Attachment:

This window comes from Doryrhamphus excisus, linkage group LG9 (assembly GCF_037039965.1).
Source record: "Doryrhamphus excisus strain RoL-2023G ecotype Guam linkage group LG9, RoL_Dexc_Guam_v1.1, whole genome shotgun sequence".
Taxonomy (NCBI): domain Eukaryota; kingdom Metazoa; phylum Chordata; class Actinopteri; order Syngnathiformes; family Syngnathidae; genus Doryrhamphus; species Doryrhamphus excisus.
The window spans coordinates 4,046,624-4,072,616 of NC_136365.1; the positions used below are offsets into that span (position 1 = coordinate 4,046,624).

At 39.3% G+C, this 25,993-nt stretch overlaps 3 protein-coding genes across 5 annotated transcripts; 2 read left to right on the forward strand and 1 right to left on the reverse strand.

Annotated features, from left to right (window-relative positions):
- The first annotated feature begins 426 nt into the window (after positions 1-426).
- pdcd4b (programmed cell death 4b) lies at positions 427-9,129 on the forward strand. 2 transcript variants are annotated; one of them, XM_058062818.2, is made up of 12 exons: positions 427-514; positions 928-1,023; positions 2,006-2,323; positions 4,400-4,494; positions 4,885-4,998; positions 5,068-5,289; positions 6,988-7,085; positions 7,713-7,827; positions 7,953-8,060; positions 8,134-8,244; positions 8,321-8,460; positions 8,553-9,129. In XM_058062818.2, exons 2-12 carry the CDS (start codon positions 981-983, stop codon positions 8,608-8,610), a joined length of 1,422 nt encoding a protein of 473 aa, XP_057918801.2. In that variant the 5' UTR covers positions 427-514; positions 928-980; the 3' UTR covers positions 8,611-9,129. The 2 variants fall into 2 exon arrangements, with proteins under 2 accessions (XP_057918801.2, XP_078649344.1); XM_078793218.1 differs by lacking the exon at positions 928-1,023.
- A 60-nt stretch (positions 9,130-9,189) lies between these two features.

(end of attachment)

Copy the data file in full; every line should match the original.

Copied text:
This window comes from Doryrhamphus excisus, linkage group LG9 (assembly GCF_037039965.1).
Source record: "Doryrhamphus excisus strain RoL-2023G ecotype Guam linkage group LG9, RoL_Dexc_Guam_v1.1, whole genome shotgun sequence".
Taxonomy (NCBI): domain Eukaryota; kingdom Metazoa; phylum Chordata; class Actinopteri; order Syngnathiformes; family Syngnathidae; genus Doryrhamphus; species Doryrhamphus excisus.
The window spans coordinates 4,046,624-4,072,616 of NC_136365.1; the positions used below are offsets into that span (position 1 = coordinate 4,046,624).

At 39.3% G+C, this 25,993-nt stretch overlaps 3 protein-coding genes across 5 annotated transcripts; 2 read left to right on the forward strand and 1 right to left on the reverse strand.

Annotated features, from left to right (window-relative positions):
- The first annotated feature begins 426 nt into the window (after positions 1-426).
- pdcd4b (programmed cell death 4b) lies at positions 427-9,129 on the forward strand. 2 transcript variants are annotated; one of them, XM_058062818.2, is made up of 12 exons: positions 427-514; positions 928-1,023; positions 2,006-2,323; positions 4,400-4,494; positions 4,885-4,998; positions 5,068-5,289; positions 6,988-7,085; positions 7,713-7,827; positions 7,953-8,060; positions 8,134-8,244; positions 8,321-8,460; positions 8,553-9,129. In XM_058062818.2, exons 2-12 carry the CDS (start codon positions 981-983, stop codon positions 8,608-8,610), a joined length of 1,422 nt encoding a protein of 473 aa, XP_057918801.2. In that variant the 5' UTR covers positions 427-514; positions 928-980; the 3' UTR covers positions 8,611-9,129. The 2 variants fall into 2 exon arrangements, with proteins under 2 accessions (XP_057918801.2, XP_078649344.1); XM_078793218.1 differs by lacking the exon at positions 928-1,023.
- A 60-nt stretch (positions 9,130-9,189) lies between these two features.